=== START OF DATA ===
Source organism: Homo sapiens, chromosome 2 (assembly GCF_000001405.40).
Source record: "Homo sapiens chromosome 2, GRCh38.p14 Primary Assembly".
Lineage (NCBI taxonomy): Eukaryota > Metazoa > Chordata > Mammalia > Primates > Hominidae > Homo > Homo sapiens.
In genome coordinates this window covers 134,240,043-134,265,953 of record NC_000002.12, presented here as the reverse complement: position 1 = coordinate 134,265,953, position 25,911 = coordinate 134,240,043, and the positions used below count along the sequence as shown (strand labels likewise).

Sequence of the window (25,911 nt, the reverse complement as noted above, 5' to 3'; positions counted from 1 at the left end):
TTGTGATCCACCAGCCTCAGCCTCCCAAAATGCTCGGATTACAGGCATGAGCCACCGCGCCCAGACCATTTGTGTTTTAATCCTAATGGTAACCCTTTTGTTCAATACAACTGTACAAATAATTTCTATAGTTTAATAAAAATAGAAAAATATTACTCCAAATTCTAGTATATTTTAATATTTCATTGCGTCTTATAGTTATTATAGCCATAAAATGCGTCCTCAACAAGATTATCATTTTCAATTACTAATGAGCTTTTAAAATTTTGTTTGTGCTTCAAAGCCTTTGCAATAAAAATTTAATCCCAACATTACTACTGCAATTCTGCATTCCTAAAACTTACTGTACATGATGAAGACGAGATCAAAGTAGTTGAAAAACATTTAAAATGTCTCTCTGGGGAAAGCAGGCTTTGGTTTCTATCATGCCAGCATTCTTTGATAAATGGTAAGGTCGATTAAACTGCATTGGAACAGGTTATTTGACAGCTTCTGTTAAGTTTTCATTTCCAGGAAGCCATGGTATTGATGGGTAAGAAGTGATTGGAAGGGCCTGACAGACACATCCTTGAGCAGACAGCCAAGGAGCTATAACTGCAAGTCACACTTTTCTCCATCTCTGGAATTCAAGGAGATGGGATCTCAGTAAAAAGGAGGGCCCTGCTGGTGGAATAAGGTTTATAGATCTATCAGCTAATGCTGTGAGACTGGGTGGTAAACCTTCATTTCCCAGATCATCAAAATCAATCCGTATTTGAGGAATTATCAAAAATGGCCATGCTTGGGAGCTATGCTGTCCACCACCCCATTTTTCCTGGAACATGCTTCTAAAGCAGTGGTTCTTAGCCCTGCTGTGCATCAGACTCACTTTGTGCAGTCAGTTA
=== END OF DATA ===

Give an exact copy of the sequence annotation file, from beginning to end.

Source organism: Homo sapiens, chromosome 2 (assembly GCF_000001405.40).
Source record: "Homo sapiens chromosome 2, GRCh38.p14 Primary Assembly".
Lineage (NCBI taxonomy): Eukaryota > Metazoa > Chordata > Mammalia > Primates > Hominidae > Homo > Homo sapiens.
In genome coordinates this window covers 134,240,043-134,265,953 of record NC_000002.12, presented here as the reverse complement: position 1 = coordinate 134,265,953, position 25,911 = coordinate 134,240,043, and the positions used below count along the sequence as shown (strand labels likewise).

Sequence of the window (25,911 nt, the reverse complement as noted above, 5' to 3'; positions counted from 1 at the left end):
TTGTGATCCACCAGCCTCAGCCTCCCAAAATGCTCGGATTACAGGCATGAGCCACCGCGCCCAGACCATTTGTGTTTTAATCCTAATGGTAACCCTTTTGTTCAATACAACTGTACAAATAATTTCTATAGTTTAATAAAAATAGAAAAATATTACTCCAAATTCTAGTATATTTTAATATTTCATTGCGTCTTATAGTTATTATAGCCATAAAATGCGTCCTCAACAAGATTATCATTTTCAATTACTAATGAGCTTTTAAAATTTTGTTTGTGCTTCAAAGCCTTTGCAATAAAAATTTAATCCCAACATTACTACTGCAATTCTGCATTCCTAAAACTTACTGTACATGATGAAGACGAGATCAAAGTAGTTGAAAAACATTTAAAATGTCTCTCTGGGGAAAGCAGGCTTTGGTTTCTATCATGCCAGCATTCTTTGATAAATGGTAAGGTCGATTAAACTGCATTGGAACAGGTTATTTGACAGCTTCTGTTAAGTTTTCATTTCCAGGAAGCCATGGTATTGATGGGTAAGAAGTGATTGGAAGGGCCTGACAGACACATCCTTGAGCAGACAGCCAAGGAGCTATAACTGCAAGTCACACTTTTCTCCATCTCTGGAATTCAAGGAGATGGGATCTCAGTAAAAAGGAGGGCCCTGCTGGTGGAATAAGGTTTATAGATCTATCAGCTAATGCTGTGAGACTGGGTGGTAAACCTTCATTTCCCAGATCATCAAAATCAATCCGTATTTGAGGAATTATCAAAAATGGCCATGCTTGGGAGCTATGCTGTCCACCACCCCATTTTTCCTGGAACATGCTTCTAAAGCAGTGGTTCTTAGCCCTGCTGTGCATCAGACTCACTTTGTGCAGTCAGTTA